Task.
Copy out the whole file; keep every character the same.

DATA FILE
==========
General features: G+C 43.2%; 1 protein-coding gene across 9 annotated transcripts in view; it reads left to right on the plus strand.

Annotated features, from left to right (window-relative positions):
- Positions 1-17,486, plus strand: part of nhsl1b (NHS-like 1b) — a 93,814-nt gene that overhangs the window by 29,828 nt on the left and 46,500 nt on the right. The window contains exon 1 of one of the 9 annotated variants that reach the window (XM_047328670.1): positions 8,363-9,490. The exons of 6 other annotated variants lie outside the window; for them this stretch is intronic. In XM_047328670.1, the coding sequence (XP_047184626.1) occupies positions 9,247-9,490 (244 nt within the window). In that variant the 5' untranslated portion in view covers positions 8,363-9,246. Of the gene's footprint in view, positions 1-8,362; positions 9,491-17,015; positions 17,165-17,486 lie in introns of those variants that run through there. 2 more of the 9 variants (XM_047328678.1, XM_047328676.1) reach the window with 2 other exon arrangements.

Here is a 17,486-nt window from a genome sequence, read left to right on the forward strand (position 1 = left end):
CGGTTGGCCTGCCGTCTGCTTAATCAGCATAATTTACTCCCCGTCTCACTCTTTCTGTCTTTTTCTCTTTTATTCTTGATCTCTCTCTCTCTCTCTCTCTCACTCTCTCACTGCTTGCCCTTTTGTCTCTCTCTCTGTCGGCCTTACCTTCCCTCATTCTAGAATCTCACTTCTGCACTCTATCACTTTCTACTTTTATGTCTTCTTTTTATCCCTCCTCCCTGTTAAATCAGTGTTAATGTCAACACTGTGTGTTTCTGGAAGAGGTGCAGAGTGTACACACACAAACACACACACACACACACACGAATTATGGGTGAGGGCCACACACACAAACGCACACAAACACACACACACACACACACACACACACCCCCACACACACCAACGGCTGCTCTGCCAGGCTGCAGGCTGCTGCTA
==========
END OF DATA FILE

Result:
General features: G+C 43.2%; 1 protein-coding gene across 9 annotated transcripts in view; it reads left to right on the plus strand.

Annotated features, from left to right (window-relative positions):
- Positions 1-17,486, plus strand: part of nhsl1b (NHS-like 1b) — a 93,814-nt gene that overhangs the window by 29,828 nt on the left and 46,500 nt on the right. The window contains exon 1 of one of the 9 annotated variants that reach the window (XM_047328670.1): positions 8,363-9,490. The exons of 6 other annotated variants lie outside the window; for them this stretch is intronic. In XM_047328670.1, the coding sequence (XP_047184626.1) occupies positions 9,247-9,490 (244 nt within the window). In that variant the 5' untranslated portion in view covers positions 8,363-9,246. Of the gene's footprint in view, positions 1-8,362; positions 9,491-17,015; positions 17,165-17,486 lie in introns of those variants that run through there. 2 more of the 9 variants (XM_047328678.1, XM_047328676.1) reach the window with 2 other exon arrangements.

Here is a 17,486-nt window from a genome sequence, read left to right on the forward strand (position 1 = left end):
CGGTTGGCCTGCCGTCTGCTTAATCAGCATAATTTACTCCCCGTCTCACTCTTTCTGTCTTTTTCTCTTTTATTCTTGATCTCTCTCTCTCTCTCTCTCTCACTCTCTCACTGCTTGCCCTTTTGTCTCTCTCTCTGTCGGCCTTACCTTCCCTCATTCTAGAATCTCACTTCTGCACTCTATCACTTTCTACTTTTATGTCTTCTTTTTATCCCTCCTCCCTGTTAAATCAGTGTTAATGTCAACACTGTGTGTTTCTGGAAGAGGTGCAGAGTGTACACACACAAACACACACACACACACACACGAATTATGGGTGAGGGCCACACACACAAACGCACACAAACACACACACACACACACACACACACACCCCCACACACACCAACGGCTGCTCTGCCAGGCTGCAGGCTGCTGCTA